At the conclusion of our shift, we were thanked for our hard work and donation. We also were given a sample of the Manna Pack meals that we had been making. The director of the facility then shared the total number of packs produced at the facility during the shift – enough to provide over 35,000 meals. While this effort involved more than our small group of students, I am very proud of our residents’ contributions in time, energy, and resources to make it happen.


Prairieview at the Birkebeiner!


Six young ladies from Prairieview traveled north and braved the bone-chilling rain to volunteer and capture some special moments of the skiers as they traverse the trail in their final miles.

The 43rd American Birkebeiner took place over the past weekend and Northwest Passage was there to capture the action. The young ladies of Prairieview volunteered at the Gravel Pit Aid Station with helping hands. They passed out water, energy drinks, and snacks to the racers. Some of the fastest cross country skiers in the world were on hand along with dedicated citizen racers from around the country. The girls from Prairieview not only volunteered but captured the excitement and emotion of the ski marathon with their cameras.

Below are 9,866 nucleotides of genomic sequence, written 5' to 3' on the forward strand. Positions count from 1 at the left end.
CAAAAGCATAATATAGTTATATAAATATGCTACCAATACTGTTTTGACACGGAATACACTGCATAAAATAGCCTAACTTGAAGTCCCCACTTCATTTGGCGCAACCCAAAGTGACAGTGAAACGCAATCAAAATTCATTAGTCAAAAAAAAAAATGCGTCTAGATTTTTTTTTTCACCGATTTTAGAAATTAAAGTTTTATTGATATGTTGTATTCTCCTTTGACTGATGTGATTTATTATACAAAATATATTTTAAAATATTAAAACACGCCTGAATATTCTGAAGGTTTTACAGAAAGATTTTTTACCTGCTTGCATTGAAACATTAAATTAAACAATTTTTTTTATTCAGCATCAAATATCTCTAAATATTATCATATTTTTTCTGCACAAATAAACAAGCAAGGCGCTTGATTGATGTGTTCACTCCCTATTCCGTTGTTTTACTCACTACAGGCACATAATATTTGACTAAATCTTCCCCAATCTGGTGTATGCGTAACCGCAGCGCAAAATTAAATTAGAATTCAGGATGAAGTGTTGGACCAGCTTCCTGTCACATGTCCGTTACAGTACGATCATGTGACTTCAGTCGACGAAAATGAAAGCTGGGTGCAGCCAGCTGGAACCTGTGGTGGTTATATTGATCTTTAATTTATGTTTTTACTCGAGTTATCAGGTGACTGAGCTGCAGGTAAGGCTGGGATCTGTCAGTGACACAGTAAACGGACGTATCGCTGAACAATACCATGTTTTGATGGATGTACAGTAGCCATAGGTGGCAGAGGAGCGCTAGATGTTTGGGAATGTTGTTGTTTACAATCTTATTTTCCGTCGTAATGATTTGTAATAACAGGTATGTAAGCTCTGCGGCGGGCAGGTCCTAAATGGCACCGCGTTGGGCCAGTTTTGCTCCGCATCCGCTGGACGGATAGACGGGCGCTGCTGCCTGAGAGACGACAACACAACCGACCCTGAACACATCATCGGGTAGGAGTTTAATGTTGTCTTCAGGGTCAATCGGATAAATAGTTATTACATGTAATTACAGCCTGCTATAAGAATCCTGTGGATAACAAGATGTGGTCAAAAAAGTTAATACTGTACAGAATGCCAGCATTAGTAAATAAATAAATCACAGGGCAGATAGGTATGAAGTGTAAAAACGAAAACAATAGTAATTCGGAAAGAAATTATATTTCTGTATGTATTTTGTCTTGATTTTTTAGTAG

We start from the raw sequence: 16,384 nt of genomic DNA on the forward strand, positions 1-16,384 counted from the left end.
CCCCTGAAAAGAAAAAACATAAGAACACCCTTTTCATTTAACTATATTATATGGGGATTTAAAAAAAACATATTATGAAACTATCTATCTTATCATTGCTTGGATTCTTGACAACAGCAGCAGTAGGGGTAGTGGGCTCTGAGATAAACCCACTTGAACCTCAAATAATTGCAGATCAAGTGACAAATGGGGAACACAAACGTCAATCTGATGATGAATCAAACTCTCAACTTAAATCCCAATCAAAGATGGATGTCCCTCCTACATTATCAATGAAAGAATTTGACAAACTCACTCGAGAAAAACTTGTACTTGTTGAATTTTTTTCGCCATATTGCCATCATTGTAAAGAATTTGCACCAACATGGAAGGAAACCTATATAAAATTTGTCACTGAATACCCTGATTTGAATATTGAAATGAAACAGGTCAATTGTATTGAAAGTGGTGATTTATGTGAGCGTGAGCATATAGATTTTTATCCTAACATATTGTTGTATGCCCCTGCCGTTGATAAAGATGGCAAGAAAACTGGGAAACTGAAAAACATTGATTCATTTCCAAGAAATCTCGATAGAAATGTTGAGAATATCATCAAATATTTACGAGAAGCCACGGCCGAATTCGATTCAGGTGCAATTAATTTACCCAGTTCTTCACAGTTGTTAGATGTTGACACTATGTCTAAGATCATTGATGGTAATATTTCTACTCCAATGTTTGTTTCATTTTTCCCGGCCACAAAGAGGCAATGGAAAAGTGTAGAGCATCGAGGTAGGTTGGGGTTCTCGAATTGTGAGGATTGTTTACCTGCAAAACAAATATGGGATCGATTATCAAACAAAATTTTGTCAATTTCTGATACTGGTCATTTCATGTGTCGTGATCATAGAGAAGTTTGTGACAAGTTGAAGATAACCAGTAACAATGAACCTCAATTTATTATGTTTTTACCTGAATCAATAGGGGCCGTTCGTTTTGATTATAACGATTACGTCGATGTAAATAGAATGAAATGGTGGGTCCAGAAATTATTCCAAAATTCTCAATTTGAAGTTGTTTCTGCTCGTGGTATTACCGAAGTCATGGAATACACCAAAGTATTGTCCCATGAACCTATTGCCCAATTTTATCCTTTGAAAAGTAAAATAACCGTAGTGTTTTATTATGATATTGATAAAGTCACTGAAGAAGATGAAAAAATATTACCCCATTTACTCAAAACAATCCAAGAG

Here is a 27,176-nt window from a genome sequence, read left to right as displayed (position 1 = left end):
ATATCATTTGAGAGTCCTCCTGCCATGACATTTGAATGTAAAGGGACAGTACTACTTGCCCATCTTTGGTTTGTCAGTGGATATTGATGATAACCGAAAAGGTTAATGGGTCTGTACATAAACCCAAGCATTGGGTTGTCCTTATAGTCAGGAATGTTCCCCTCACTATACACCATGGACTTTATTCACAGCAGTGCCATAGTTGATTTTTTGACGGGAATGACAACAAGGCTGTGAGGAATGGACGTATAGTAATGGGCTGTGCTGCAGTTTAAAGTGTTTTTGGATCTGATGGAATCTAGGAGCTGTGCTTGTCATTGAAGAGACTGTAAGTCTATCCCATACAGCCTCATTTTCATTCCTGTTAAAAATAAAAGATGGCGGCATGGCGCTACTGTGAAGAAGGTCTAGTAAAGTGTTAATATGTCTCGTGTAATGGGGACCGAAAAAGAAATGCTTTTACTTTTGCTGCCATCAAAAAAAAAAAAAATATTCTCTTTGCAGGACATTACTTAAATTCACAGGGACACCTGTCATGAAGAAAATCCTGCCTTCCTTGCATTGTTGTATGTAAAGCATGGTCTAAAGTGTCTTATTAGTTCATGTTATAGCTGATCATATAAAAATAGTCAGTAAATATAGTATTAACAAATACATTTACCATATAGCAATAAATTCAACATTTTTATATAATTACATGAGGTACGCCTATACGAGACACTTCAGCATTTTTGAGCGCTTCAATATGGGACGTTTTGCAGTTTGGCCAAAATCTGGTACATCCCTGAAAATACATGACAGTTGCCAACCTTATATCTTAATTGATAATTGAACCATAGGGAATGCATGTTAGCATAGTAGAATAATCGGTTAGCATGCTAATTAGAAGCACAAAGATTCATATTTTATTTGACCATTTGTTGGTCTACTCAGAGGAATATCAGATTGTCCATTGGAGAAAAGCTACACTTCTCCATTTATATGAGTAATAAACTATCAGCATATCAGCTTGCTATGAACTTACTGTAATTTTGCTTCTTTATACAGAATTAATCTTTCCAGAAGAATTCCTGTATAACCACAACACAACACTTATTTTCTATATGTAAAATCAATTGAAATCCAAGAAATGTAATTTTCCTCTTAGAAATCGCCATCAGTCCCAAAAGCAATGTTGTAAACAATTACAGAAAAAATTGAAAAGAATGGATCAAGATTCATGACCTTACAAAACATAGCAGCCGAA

Building Character with Marshmallows!

Building marshmallow towers, building character, just another day at Prairieview

It is easy to take for granted the power of character and how we develop the very mental and moral qualities special to each of us, but here at Passage we work every single day to nurture healthy “characters.”

Each week, the ladies at Prairieview participate in “Character Development” group. The group teaches the girls about 14 character traits, such as respect, honesty, integrity, compassion, empathy, perseverance, tolerance and character. The goal of the group is to educate and inspire the girls to treat one another with respect and kindness. The group also educates them on the difference between inevitable conflict and bullying – a core theme of the group. The girls participate in group discussion, team building exercises, projects, activities, and even have take away work to reflect on their experiences.